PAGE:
Plagued with injury and an opening pushed back 27 days so far, the hottest ticket on Broadway just got hotter with another injured stunt man this past week.
Julie Taymor’s SPIDERMAN at the Foxwoods is the most expensive show in Broadway history, spending up to $70 million so far to bring live spidey-leaps to the masses. And spidey-leap they do, but is it enough?
I took our resident SPIDERMAN expert, my buddy Leroi, to a preview last Saturday night in hopes of answering that question.
Leroi knows his Spidey-lore. So first, the good news.
The $70 million is apparent.
You can see it in the remarkable sets and lighting effects, the incredible play on perspective, the very impressive flying rig that literally launches actors in spider suits from a standing start to a frightening zZZZZiPP high over the audience’s head.
Spidey lands on specially built platforms hung on the front of the mezz and the loge where he pauses before leaping out into the air again, high over the orchestra seats, shooting goo from his wrists and zZZipping to another part of the theatre. For awhile, it’s very cool.
Taymor also staged the LIONKING, a huge and enduring hit for Disney, so naturally she was on the short list for this cartoon. But where the LIONKINGS’s stagecraft is zen-like in its simplicity and movingly beautiful for that clarity, the effects in Spiderman are muscle bound and busy, full of heavy breathing and exhaustive effort. The show literally labors to impress you.
Worse, the LIONKING score by EltonJohn and TimRice sounded like a Broadway show as if the composers understood that the pop hits for which they were famous would not work here. Broadway has its own sound, and when the older Lion lifts baby Simba high into the air and the harmonious “Circle of Life” fills the auditorium, only the hardest heart can fail to be moved. That’s why it’s such a hit.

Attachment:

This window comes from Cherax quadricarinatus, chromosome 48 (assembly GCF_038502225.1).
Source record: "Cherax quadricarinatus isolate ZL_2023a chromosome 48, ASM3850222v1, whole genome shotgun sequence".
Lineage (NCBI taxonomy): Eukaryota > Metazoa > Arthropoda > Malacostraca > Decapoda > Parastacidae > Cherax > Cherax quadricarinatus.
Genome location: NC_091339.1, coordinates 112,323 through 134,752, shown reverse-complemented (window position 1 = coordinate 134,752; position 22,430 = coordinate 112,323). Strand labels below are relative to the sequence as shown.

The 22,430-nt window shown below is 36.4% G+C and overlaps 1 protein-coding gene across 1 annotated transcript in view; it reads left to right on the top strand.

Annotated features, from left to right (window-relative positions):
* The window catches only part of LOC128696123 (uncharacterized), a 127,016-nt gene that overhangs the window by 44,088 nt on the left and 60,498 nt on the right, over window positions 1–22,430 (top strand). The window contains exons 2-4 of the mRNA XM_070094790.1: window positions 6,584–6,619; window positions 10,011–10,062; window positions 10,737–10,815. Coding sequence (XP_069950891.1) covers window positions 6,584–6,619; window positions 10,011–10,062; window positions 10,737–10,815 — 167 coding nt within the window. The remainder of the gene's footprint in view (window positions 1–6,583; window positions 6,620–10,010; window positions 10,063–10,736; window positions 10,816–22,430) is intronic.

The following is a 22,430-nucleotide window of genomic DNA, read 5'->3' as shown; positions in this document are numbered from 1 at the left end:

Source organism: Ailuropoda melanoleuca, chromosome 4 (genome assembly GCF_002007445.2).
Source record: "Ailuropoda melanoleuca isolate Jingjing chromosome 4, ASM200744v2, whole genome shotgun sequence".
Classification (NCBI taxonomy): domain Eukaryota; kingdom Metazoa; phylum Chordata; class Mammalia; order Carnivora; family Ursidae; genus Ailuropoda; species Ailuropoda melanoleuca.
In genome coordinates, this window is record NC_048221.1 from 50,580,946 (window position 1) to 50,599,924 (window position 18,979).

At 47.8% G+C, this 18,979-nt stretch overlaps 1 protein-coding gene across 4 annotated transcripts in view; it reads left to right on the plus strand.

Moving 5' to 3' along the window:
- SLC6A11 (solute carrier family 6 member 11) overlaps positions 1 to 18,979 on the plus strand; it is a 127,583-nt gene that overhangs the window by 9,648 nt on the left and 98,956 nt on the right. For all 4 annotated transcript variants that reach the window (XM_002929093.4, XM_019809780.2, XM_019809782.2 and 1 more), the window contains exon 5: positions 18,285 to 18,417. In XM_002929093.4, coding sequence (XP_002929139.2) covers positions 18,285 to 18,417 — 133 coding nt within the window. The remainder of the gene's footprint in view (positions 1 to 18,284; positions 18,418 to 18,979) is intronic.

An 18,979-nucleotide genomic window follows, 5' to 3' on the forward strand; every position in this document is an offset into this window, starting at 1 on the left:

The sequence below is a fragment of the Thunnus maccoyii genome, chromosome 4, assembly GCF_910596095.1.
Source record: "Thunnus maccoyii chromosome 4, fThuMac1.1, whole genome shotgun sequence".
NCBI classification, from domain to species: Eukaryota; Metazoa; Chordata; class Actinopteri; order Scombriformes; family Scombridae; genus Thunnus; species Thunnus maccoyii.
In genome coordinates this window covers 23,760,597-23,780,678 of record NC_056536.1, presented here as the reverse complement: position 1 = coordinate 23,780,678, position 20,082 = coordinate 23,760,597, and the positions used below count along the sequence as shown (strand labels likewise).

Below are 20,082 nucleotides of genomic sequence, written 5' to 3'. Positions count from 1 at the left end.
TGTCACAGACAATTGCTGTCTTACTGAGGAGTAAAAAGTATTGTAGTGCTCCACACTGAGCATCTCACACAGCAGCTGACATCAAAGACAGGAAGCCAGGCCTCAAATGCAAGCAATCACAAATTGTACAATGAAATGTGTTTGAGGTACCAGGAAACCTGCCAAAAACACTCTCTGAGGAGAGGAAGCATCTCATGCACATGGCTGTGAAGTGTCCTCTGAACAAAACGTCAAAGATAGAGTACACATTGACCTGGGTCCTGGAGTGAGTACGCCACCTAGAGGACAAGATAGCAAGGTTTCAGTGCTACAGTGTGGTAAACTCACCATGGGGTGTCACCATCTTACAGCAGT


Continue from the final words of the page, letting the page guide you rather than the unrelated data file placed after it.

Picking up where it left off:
In SPIDERMAN, Bono and the Edge from U2 don’t seem to get that, churning out ho-hum “melodies” (if you want to call them that) that not only fail to inspire, there isn’t even a catchy passage for the audience to hum on the way out of the theatre. For a 70million dollar Broadway spectacle, I think that’s a fatal omission.
So at the end we have a familiar “story” such as it is, tee-shirts to sell, competent but not particularly memorable performances, insanely great settings that will boggle your mind, an abrupt and lousy ending and that trick, the flying trick. The show is a one trick pony.
Leroi loved it. He stood and clapped again and again as the Spider and the Green Goblin grappled in their harnesses, flinging themselves around the airy volume of the theatre. But me? Not so much. Silly me wanted an actual Broadway show; technical wizardry for sure but also powerful rock songs and swoony ballads and character development so I could be moved by them in the end. Never happened. Nothing even close.
Beyond the mesmerizing stagecraft, the thing that makes Taymor’s LIONKING so satisfying is the emotional wallop it packs. It can literally move you to tears. SPIDERMAN Turn Off the Dark has a $70 million dollar computerized flying rig where its story and its heart should have been. Turn off the dark?